President Trump issued a new travel ban Sunday evening to restrict visitors and immigrants from eight countries that have “inadequate” vetting procedures.
“Making America Safe is my number one priority. We will not admit those into our country we cannot safely vet,” Trump tweeted Sunday in announcing immigration policy.
Trump’s March 6 executive order that covered travelers from six countries — Iran, Libya, Somalia, Syria, Sudan and Yemen — expired Sunday evening.
The new proclamation will maintain travel restrictions on Iran, Libya, Somalia, Syria and Yemen. Sudan has been dropped from the list.
But traveling from three new countries will now be suspended and limited: Chad, North Korea and Venezuela.
“These restrictions are both vital to national security and conditions based,” a senior Administration official said Sunday.
The travel restrictions on the new countries will kick in at 12:01 am on Oct. 18. Guidelines will be sent to embassies and consulates on how to implement the new proclamation. The Supreme Court had already decided under the previous travel ban people with a “bonafide” relationship to the United States would still be welcomed and such waivers are expected to remain in place.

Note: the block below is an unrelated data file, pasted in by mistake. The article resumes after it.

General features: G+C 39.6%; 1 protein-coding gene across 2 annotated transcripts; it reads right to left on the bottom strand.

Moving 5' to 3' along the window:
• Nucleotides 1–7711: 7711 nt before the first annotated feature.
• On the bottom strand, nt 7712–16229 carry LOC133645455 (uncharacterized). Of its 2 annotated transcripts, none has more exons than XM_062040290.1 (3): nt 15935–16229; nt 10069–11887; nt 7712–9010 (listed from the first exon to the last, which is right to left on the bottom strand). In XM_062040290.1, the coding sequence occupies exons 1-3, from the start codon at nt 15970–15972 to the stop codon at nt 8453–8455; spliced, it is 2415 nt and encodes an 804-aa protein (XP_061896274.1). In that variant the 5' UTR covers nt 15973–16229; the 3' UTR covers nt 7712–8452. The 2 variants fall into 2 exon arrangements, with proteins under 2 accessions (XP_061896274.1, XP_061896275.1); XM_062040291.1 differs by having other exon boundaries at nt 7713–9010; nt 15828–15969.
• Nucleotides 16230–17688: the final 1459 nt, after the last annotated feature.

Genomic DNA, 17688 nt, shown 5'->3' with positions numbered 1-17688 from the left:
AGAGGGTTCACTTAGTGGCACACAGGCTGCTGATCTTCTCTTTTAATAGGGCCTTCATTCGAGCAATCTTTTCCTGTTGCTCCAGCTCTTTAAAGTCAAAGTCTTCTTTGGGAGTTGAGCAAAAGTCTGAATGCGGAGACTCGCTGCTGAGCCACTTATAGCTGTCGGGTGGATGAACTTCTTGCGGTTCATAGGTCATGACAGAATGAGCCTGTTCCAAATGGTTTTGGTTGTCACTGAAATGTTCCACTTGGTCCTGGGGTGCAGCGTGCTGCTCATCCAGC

Anyone with a valid visa currently will not have their travel documents revoked, senior Administration officials told reporters Sunday.
This year, the Trump Administration conducted a worldwide review of immigration and travel procedures to ensure national security. The Administration concluded seven countries don’t meet standards for information sharing and screening to ensure visitors to the US don’t pose a threat: Chad, Iran, Libya, North Korea, Syria, Venezuela, and Yemen.
The eighth, Somalia, “generally satisfies” the requirements, but restrictions were needed because of the “government’s inability to effectively and consistently cooperate” and the “significant” terror threat emanating from the country, according to the president’s proclamation.